Delino DeShields – This omission got my balls busted by Grey more times than when I liked Braun last year (BTW, I was right). I like Delino this year, I actually like him immensely, but it’s because he’s a great VALUE in redraft leagues. Unfortunately, this is a keeper ranking and I have a degree in SAGNOF with a special emphasis in reality. Speed with a meh batting average can always be found like how anything can be found at a truck stop (sorta-NSFW). Like the subject in the video, if she/he/he-she isn’t there, just wait a few minutes and another will be with you shortly… or so I’ve heard. That’s the crux of my argument against this, you can always find these types of guys and they don’t need to be kept. But for funzies, let’s look a little deeper as to why I left him off this year. I’m going to start with the game’s two elite speedsters and how their different paths unfolded and why Delino may be a ways away before he becomes a bona fide keeper. It took Dee Gordon over 600 AB’s across 2011,2012, and 2013 before he broke out in 2014. He opened his career in 2011, when he hit .304 with 24 steals in 233 plate appearances and the future looked bright. As a Dodger-watcher, my chops were salivating. He followed that amazing breakout with a .229 BA over his next 436 plate appearance (2012 & 2013) and was almost forgotten. It wasn’t until 2014 when an opportunity opened up and he literally ran with it. Our resident DFS studmeister Sky called that one. Billy Hamilton came up with lots of fanfare for his speed and didn’t disappoint with his ability to swipe. He stole 56, 70% success rate, in his first full year and 57 (87%) the second, but as we all know, he hasn’t hit for average (.240 between 2014 and 15) and is still a borderline keeper, even though he has proven that 55+ steals is easy for him without a full season of ABs. To get back on Delino, no, not like that, I think he’s a .260 hitter for now with some room to grow and regress. He had a very average contact rate, high K-rate for a ground ball hitter, and doesn’t usually hit the ball far or hard. Sorry guys who think he gets double-digit dongs this year. It’s not likely. On the positive side, he can take a walk, is hitting atop the Rangers lineup this year, lays off stuff outside the zone, and has the pedigree (I love kids of former players). Enough about his hitting, let’s talk about the steals. For this year, I have him down for 35 stolen bases, yes I said it. 35… with a chance at 40. Before you pop a vein in your neck, consider this for a minute. In the first half (193 PA’s), he went 14 for 16 (87%) and in the second half (299 PA’s), he was 11 of 17 (65%) or 75% success rate on the season for those of you keeping score at home. If he repeats that rate or even improves on it, he will need to have 60+ attempts to get to 5o steals. In the last three years, only three players (Dee, B-Ham, Altuve) have attempted over 60 in a season. Is he fast? Yes. Will he be a perennial 50 SB guy, maybe. Stolen bases are such a situational stat. Look at the Reds, they run like they just stole it and Todd Frazier will never get back to his previous SB totals on the ChiSox. Wait! What does that have to do with this? Oops… Long term Delino has speed, upside, and lots of room to grow, but I need to see that bump across the board before I anoint him. Like Dee, it could take him a few years and while I wait I’ll play SAGNOF like a boss.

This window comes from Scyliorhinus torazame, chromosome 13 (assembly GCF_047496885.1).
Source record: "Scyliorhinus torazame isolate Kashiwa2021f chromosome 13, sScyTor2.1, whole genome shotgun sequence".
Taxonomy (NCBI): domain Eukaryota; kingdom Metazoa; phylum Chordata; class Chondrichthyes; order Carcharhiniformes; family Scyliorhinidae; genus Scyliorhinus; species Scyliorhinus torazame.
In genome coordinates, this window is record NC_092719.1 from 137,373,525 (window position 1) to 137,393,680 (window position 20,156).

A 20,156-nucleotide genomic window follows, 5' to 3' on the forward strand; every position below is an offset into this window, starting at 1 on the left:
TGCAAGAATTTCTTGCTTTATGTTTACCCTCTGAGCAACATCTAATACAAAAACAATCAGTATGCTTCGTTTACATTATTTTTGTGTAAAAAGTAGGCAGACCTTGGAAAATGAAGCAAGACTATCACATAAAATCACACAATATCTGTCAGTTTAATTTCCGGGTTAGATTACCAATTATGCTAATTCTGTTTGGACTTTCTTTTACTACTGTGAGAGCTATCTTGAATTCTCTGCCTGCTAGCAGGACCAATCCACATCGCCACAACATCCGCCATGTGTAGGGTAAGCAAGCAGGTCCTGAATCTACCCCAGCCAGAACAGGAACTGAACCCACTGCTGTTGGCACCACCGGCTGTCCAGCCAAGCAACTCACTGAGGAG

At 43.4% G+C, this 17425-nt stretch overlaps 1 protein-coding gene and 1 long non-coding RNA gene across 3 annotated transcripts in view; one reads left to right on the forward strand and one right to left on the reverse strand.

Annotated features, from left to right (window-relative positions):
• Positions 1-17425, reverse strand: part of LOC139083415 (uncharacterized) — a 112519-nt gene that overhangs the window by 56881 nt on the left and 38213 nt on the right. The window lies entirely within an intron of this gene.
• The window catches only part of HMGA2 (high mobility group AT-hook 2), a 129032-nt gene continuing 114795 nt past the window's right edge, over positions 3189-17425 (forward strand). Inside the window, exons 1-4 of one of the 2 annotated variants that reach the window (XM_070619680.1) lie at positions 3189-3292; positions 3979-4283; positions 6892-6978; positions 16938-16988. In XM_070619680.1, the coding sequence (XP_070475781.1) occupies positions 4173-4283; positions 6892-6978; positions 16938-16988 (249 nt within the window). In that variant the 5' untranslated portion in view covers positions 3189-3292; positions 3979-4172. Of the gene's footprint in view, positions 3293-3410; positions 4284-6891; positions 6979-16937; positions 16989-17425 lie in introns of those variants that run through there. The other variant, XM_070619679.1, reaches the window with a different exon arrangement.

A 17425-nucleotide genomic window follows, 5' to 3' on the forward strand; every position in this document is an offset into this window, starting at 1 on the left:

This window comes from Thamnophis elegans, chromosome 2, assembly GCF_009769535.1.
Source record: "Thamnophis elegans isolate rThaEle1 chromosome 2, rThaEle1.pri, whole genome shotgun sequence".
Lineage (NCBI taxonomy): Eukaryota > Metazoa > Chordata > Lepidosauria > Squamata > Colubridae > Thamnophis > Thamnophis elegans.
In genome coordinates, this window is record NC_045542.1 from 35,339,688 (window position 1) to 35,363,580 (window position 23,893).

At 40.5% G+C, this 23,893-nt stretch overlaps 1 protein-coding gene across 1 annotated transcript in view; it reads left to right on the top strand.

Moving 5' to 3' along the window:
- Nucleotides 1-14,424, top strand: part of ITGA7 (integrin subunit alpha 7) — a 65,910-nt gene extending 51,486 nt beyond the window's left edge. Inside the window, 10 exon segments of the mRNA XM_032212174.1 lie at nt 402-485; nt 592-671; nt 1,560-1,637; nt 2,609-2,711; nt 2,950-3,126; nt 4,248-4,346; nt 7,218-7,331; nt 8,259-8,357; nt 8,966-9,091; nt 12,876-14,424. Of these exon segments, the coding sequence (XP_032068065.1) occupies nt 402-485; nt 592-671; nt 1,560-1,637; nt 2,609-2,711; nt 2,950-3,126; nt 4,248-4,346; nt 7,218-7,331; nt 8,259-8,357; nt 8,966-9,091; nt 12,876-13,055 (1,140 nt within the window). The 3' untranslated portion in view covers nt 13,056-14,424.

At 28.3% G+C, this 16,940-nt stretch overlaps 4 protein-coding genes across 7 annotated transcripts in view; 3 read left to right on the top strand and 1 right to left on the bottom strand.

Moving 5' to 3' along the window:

Troy Tulowitzki – It would be easy to call him an old guy going into the twilight of his career but that would be too dismissive. What I see is him evolving into a boring steady shortstop that will be an 80/20/80/0/.280 hitter with some home park upside. The move to Toronto should of produced better numbers, and we all expected it, but instead we saw him struggle to the low point of his career. Some feel the shock of the trade got to him while others feel he is hitting the regression wall harder than Sky hitting the local Oregon brew. I’m banking on the former and seeing a steady contributer at the most scarce of positions. The ceiling is lower than his prime but I think the floor is higher than you think… if he’s healthy. I like the change away from turf in Toronto and I’m not ready to throw the towel in yet. You can do it… Tulo!